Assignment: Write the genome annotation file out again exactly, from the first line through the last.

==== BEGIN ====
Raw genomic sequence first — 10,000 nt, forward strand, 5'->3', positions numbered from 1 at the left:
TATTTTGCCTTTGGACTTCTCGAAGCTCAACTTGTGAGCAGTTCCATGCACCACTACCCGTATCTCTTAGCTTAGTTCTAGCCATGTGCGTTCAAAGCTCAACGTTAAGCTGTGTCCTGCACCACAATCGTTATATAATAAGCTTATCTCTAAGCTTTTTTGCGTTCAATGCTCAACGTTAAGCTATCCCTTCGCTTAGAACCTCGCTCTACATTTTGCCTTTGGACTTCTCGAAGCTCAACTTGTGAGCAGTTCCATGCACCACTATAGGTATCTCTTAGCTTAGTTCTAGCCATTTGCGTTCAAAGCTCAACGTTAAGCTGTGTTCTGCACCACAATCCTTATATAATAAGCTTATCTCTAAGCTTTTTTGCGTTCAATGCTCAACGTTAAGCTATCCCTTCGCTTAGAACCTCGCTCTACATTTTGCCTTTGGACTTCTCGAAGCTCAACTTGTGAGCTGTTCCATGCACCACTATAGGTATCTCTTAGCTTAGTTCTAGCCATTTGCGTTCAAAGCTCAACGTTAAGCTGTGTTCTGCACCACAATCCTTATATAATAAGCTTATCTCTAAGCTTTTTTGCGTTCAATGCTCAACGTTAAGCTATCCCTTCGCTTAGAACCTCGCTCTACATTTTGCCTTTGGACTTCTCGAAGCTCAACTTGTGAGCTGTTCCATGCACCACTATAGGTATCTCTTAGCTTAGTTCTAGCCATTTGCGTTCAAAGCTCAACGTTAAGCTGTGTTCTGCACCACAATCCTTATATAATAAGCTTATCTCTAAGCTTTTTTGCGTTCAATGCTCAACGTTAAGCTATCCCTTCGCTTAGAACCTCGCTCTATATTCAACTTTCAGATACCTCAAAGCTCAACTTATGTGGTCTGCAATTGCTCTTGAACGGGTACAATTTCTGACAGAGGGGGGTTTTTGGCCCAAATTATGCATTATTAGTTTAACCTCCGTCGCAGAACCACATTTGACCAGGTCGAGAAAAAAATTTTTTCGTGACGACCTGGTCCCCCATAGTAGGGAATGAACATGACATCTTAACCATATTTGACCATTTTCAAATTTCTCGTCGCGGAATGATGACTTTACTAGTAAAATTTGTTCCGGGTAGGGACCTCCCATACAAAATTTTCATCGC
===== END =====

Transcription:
Raw genomic sequence first — 10,000 nt, forward strand, 5'->3', positions numbered from 1 at the left:
TATTTTGCCTTTGGACTTCTCGAAGCTCAACTTGTGAGCAGTTCCATGCACCACTACCCGTATCTCTTAGCTTAGTTCTAGCCATGTGCGTTCAAAGCTCAACGTTAAGCTGTGTCCTGCACCACAATCGTTATATAATAAGCTTATCTCTAAGCTTTTTTGCGTTCAATGCTCAACGTTAAGCTATCCCTTCGCTTAGAACCTCGCTCTACATTTTGCCTTTGGACTTCTCGAAGCTCAACTTGTGAGCAGTTCCATGCACCACTATAGGTATCTCTTAGCTTAGTTCTAGCCATTTGCGTTCAAAGCTCAACGTTAAGCTGTGTTCTGCACCACAATCCTTATATAATAAGCTTATCTCTAAGCTTTTTTGCGTTCAATGCTCAACGTTAAGCTATCCCTTCGCTTAGAACCTCGCTCTACATTTTGCCTTTGGACTTCTCGAAGCTCAACTTGTGAGCTGTTCCATGCACCACTATAGGTATCTCTTAGCTTAGTTCTAGCCATTTGCGTTCAAAGCTCAACGTTAAGCTGTGTTCTGCACCACAATCCTTATATAATAAGCTTATCTCTAAGCTTTTTTGCGTTCAATGCTCAACGTTAAGCTATCCCTTCGCTTAGAACCTCGCTCTACATTTTGCCTTTGGACTTCTCGAAGCTCAACTTGTGAGCTGTTCCATGCACCACTATAGGTATCTCTTAGCTTAGTTCTAGCCATTTGCGTTCAAAGCTCAACGTTAAGCTGTGTTCTGCACCACAATCCTTATATAATAAGCTTATCTCTAAGCTTTTTTGCGTTCAATGCTCAACGTTAAGCTATCCCTTCGCTTAGAACCTCGCTCTATATTCAACTTTCAGATACCTCAAAGCTCAACTTATGTGGTCTGCAATTGCTCTTGAACGGGTACAATTTCTGACAGAGGGGGGTTTTTGGCCCAAATTATGCATTATTAGTTTAACCTCCGTCGCAGAACCACATTTGACCAGGTCGAGAAAAAAATTTTTTCGTGACGACCTGGTCCCCCATAGTAGGGAATGAACATGACATCTTAACCATATTTGACCATTTTCAAATTTCTCGTCGCGGAATGATGACTTTACTAGTAAAATTTGTTCCGGGTAGGGACCTCCCATACAAAATTTTCATCGC